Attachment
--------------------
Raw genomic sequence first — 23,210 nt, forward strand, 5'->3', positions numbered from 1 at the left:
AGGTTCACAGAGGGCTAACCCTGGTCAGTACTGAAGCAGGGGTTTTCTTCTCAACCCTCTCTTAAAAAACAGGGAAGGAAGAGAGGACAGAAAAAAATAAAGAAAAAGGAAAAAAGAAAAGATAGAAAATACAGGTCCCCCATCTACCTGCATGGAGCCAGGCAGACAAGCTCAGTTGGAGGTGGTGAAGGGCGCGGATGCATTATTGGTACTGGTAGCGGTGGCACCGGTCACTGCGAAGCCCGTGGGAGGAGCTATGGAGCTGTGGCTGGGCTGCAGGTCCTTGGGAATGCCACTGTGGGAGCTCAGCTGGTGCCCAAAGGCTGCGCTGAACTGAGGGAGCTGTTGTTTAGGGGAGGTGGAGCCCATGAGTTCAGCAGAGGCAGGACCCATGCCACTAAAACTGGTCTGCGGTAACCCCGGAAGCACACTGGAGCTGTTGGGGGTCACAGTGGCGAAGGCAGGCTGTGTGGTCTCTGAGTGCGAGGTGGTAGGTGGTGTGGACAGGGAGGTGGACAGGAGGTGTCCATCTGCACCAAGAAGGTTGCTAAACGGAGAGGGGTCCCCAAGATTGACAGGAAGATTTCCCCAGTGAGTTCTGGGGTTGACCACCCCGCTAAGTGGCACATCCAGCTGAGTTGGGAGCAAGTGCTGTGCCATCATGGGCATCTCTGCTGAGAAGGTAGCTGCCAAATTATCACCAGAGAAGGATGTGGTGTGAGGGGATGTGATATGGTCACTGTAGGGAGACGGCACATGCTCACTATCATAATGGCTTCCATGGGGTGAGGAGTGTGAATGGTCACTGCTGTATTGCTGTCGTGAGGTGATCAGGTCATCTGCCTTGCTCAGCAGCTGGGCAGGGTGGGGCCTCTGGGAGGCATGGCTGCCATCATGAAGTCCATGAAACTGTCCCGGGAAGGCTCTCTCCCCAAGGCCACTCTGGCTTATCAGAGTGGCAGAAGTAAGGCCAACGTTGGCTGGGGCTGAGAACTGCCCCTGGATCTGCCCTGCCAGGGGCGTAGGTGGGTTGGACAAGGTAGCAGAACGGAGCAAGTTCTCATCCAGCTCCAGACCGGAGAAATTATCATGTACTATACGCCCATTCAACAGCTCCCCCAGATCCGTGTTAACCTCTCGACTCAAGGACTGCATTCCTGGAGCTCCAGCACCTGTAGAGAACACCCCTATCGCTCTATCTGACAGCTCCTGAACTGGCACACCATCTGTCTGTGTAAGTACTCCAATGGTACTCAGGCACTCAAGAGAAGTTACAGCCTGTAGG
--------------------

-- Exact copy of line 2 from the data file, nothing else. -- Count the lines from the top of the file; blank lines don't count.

AGGTTCACAGAGGGCTAACCCTGGTCAGTACTGAAGCAGGGGTTTTCTTCTCAACCCTCTCTTAAAAAACAGGGAAGGAAGAGAGGACAGAAAAAAATAAAGAAAAAGGAAAAAAGAAAAGATAGAAAATACAGGTCCCCCATCTACCTGCATGGAGCCAGGCAGACAAGCTCAGTTGGAGGTGGTGAAGGGCGCGGATGCATTATTGGTACTGGTAGCGGTGGCACCGGTCACTGCGAAGCCCGTGGGAGGAGCTATGGAGCTGTGGCTGGGCTGCAGGTCCTTGGGAATGCCACTGTGGGAGCTCAGCTGGTGCCCAAAGGCTGCGCTGAACTGAGGGAGCTGTTGTTTAGGGGAGGTGGAGCCCATGAGTTCAGCAGAGGCAGGACCCATGCCACTAAAACTGGTCTGCGGTAACCCCGGAAGCACACTGGAGCTGTTGGGGGTCACAGTGGCGAAGGCAGGCTGTGTGGTCTCTGAGTGCGAGGTGGTAGGTGGTGTGGACAGGGAGGTGGACAGGAGGTGTCCATCTGCACCAAGAAGGTTGCTAAACGGAGAGGGGTCCCCAAGATTGACAGGAAGATTTCCCCAGTGAGTTCTGGGGTTGACCACCCCGCTAAGTGGCACATCCAGCTGAGTTGGGAGCAAGTGCTGTGCCATCATGGGCATCTCTGCTGAGAAGGTAGCTGCCAAATTATCACCAGAGAAGGATGTGGTGTGAGGGGATGTGATATGGTCACTGTAGGGAGACGGCACATGCTCACTATCATAATGGCTTCCATGGGGTGAGGAGTGTGAATGGTCACTGCTGTATTGCTGTCGTGAGGTGATCAGGTCATCTGCCTTGCTCAGCAGCTGGGCAGGGTGGGGCCTCTGGGAGGCATGGCTGCCATCATGAAGTCCATGAAACTGTCCCGGGAAGGCTCTCTCCCCAAGGCCACTCTGGCTTATCAGAGTGGCAGAAGTAAGGCCAACGTTGGCTGGGGCTGAGAACTGCCCCTGGATCTGCCCTGCCAGGGGCGTAGGTGGGTTGGACAAGGTAGCAGAACGGAGCAAGTTCTCATCCAGCTCCAGACCGGAGAAATTATCATGTACTATACGCCCATTCAACAGCTCCCCCAGATCCGTGTTAACCTCTCGACTCAAGGACTGCATTCCTGGAGCTCCAGCACCTGTAGAGAACACCCCTATCGCTCTATCTGACAGCTCCTGAACTGGCACACCATCTGTCTGTGTAAGTACTCCAATGGTACTCAGGCACTCAAGAGAAGTTACAGCCTGTAGG